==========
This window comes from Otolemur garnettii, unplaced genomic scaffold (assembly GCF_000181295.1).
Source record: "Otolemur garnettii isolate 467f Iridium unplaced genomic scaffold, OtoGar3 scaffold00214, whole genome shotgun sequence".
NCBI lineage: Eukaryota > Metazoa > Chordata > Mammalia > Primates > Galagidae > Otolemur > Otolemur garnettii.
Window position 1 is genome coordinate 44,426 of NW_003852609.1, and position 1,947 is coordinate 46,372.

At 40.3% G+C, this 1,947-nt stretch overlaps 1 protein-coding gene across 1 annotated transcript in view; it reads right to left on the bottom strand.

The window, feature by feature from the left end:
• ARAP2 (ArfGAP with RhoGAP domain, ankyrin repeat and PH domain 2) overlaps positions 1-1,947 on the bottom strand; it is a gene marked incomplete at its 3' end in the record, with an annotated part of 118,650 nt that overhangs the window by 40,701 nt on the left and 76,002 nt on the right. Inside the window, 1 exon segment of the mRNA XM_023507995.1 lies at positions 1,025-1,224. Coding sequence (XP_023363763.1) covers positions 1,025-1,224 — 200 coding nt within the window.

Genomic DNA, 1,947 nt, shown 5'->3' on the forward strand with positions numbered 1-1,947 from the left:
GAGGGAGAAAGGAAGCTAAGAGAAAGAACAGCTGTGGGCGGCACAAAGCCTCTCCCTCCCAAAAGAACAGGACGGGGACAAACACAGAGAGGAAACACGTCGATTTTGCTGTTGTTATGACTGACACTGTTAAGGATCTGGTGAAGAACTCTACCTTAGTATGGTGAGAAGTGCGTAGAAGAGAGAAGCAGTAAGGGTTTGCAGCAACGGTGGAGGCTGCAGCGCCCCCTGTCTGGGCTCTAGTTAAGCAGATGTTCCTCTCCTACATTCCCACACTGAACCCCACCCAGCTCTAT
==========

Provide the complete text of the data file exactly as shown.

This window comes from Otolemur garnettii, unplaced genomic scaffold (assembly GCF_000181295.1).
Source record: "Otolemur garnettii isolate 467f Iridium unplaced genomic scaffold, OtoGar3 scaffold00214, whole genome shotgun sequence".
NCBI lineage: Eukaryota > Metazoa > Chordata > Mammalia > Primates > Galagidae > Otolemur > Otolemur garnettii.
Window position 1 is genome coordinate 44,426 of NW_003852609.1, and position 1,947 is coordinate 46,372.

At 40.3% G+C, this 1,947-nt stretch overlaps 1 protein-coding gene across 1 annotated transcript in view; it reads right to left on the bottom strand.

The window, feature by feature from the left end:
• ARAP2 (ArfGAP with RhoGAP domain, ankyrin repeat and PH domain 2) overlaps positions 1-1,947 on the bottom strand; it is a gene marked incomplete at its 3' end in the record, with an annotated part of 118,650 nt that overhangs the window by 40,701 nt on the left and 76,002 nt on the right. Inside the window, 1 exon segment of the mRNA XM_023507995.1 lies at positions 1,025-1,224. Coding sequence (XP_023363763.1) covers positions 1,025-1,224 — 200 coding nt within the window.

Genomic DNA, 1,947 nt, shown 5'->3' on the forward strand with positions numbered 1-1,947 from the left:
GAGGGAGAAAGGAAGCTAAGAGAAAGAACAGCTGTGGGCGGCACAAAGCCTCTCCCTCCCAAAAGAACAGGACGGGGACAAACACAGAGAGGAAACACGTCGATTTTGCTGTTGTTATGACTGACACTGTTAAGGATCTGGTGAAGAACTCTACCTTAGTATGGTGAGAAGTGCGTAGAAGAGAGAAGCAGTAAGGGTTTGCAGCAACGGTGGAGGCTGCAGCGCCCCCTGTCTGGGCTCTAGTTAAGCAGATGTTCCTCTCCTACATTCCCACACTGAACCCCACCCAGCTCTAT